• Jesus fulfills the promise of the Kingdom of God (Matt. 3:15; 5:17-19; 12:28).

Matthew consistently defines what “Immanuel” means in terms of “he will save his people from their sins.”[5]

If you think about it, that may be the only way to do it. All the efforts of theologians to explain the mystery of Jesus’ identity with abstract theories have failed to make the same impact as Matthew’s simple story of Jesus as “God with us.”[6] From Matthew’s perspective, Jesus demonstrates that he is “God with us” in everything he does: in his obedience to God; in his teaching; in his ministry with authority and power; in his healings; and ultimately through his death on the cross, his resurrection, and ascension. For Matthew, the meaning of Jesus’ birth has to do with the conviction that “in the story of Jesus, God acts.” [7]

Nevertheless, we inevitably have to face the questions a claim like this raises. Think about it—God becoming human. How can something like this be? What does the hymn tune say? “Such a Babe in such a place, can he be the Savior?” It doesn’t seem plausible, does it? And yet perhaps another hymn may provide a clue in the verse, “How silently, how silently the wondrous gift is given.” There truly is something mysterious, something inexplicable about Jesus’ birth. There truly is “something surprising, unexpected about the appearance of salvation.[8]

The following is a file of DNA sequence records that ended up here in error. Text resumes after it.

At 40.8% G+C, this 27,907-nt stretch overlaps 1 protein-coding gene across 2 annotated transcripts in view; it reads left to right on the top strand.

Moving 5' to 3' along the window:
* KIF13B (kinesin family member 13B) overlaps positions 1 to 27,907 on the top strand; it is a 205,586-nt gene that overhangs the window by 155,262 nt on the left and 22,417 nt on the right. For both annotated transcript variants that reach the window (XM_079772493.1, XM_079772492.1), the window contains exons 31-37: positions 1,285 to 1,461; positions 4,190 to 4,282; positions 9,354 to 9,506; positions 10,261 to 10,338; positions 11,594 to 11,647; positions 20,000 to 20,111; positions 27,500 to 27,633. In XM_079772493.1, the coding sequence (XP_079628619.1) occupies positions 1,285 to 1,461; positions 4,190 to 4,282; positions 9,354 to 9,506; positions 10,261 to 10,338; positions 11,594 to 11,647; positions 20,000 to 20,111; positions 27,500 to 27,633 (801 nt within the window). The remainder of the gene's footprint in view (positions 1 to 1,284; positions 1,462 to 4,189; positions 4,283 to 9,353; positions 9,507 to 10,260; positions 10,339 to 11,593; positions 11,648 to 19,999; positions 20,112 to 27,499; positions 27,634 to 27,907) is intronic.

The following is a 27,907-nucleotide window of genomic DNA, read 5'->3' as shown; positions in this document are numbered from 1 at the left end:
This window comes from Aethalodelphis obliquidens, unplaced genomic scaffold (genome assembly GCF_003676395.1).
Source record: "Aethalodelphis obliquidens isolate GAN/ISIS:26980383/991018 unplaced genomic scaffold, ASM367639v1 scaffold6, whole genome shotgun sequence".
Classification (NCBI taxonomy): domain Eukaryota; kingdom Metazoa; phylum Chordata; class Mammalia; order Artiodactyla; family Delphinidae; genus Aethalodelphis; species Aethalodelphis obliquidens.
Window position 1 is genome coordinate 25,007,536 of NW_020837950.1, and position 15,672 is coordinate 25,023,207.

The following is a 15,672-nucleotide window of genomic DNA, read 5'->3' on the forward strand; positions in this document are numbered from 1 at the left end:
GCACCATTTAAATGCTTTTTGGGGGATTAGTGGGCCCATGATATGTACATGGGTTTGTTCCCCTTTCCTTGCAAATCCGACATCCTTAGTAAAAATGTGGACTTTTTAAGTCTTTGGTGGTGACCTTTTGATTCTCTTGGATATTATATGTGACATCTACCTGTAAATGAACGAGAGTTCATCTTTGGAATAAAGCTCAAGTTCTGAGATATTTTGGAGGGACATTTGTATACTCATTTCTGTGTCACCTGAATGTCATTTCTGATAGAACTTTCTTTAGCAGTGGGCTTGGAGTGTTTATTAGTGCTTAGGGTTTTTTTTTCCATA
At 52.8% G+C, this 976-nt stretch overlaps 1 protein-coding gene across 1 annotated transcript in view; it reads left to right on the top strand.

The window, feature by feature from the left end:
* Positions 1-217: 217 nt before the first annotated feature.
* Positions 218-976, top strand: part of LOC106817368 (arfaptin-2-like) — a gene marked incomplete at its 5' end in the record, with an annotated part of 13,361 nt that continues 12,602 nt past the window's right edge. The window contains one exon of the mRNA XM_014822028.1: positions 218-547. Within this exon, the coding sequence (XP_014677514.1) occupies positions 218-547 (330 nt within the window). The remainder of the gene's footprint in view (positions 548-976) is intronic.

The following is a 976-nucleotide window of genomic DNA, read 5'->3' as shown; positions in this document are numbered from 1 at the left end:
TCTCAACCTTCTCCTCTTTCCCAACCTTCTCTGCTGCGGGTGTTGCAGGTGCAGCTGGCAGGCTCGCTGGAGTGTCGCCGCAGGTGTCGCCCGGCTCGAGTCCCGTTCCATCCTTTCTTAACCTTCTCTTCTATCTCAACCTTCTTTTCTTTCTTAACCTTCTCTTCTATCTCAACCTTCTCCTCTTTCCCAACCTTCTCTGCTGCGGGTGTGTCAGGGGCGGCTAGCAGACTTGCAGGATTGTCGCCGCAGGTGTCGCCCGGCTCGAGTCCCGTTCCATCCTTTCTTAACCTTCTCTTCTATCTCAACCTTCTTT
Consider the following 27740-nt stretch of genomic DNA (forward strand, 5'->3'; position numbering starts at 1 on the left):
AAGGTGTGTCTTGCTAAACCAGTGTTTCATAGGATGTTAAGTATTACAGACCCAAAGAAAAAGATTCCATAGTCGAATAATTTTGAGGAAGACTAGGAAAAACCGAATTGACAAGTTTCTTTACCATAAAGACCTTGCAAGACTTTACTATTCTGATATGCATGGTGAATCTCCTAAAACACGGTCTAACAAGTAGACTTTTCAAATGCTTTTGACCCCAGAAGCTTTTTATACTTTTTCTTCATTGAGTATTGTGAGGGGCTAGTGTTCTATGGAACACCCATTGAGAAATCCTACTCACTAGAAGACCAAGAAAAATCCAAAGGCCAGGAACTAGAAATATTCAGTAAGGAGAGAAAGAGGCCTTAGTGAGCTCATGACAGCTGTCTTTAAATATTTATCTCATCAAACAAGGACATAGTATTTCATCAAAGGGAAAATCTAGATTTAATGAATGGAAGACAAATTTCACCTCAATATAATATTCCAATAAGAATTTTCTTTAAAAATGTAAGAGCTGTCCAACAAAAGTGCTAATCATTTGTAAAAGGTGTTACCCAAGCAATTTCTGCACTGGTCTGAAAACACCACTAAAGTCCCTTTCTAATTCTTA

Why does God go to such lengths to reunite us with himself? Karl Barth says it is because God “does not will to be God without us.” [9] The second verse of “Break Forth O Beauteous Heavenly Light” expresses it perfectly: “He comes in human form to dwell, Our God with us, Immanuel, The night of darkness ending, Our fallen race befriending.”

The hope of advent is that in Jesus the Christ God has already started reclaiming the world for his own out of his settled determination to be “God with us,” not God without us. The joy of advent is that the light of God’s new day is already dawning, and we can already know God’s saving presence in our lives right here and right now. The urgency of Advent is that we are called to join with the risen Lord in sharing this life-giving presence of God with those around us who still feel so desperately alone.

[1] © 2007 Alan Brehm. A sermon preached by Rev. Dr. Alan Brehm on 12/23/07 at First Presbyterian Church, Dickinson TX.

[2] Craig Blomberg, Matthew, 57; cf. R. T. France, Matthew: Evangelist and Teacher, 182–83

[3]cf. Ulrich Luz, Theology of the Gospel of Matthew, 31.

[4]Matthew 3:17; 11:25-27; 16:16-17; 22:41-45; 27:54.

[5]Anthony J. Saldarini, Matthew’s Christian-Jewish Community, 166.

[6]Luz, Theology of the Gospel of Matthew, 32: “The presence of God can only be related and testified, not captured in concepts.”

[7]Luz, Theology of the Gospel of Matthew, 31-33; cf. Matthew 12:28; 17:17; 18:20; 26:29; 28:18–20.

[8]Paul Tillich, “Has the Messiah Come?,” in The New Being, 95. I don’t think anyone could sum it up better than he did: “The mystery of salvation is the mystery of a child.”

[9]Karl Barth, Christian Dogmatics, IV.1: 3-20.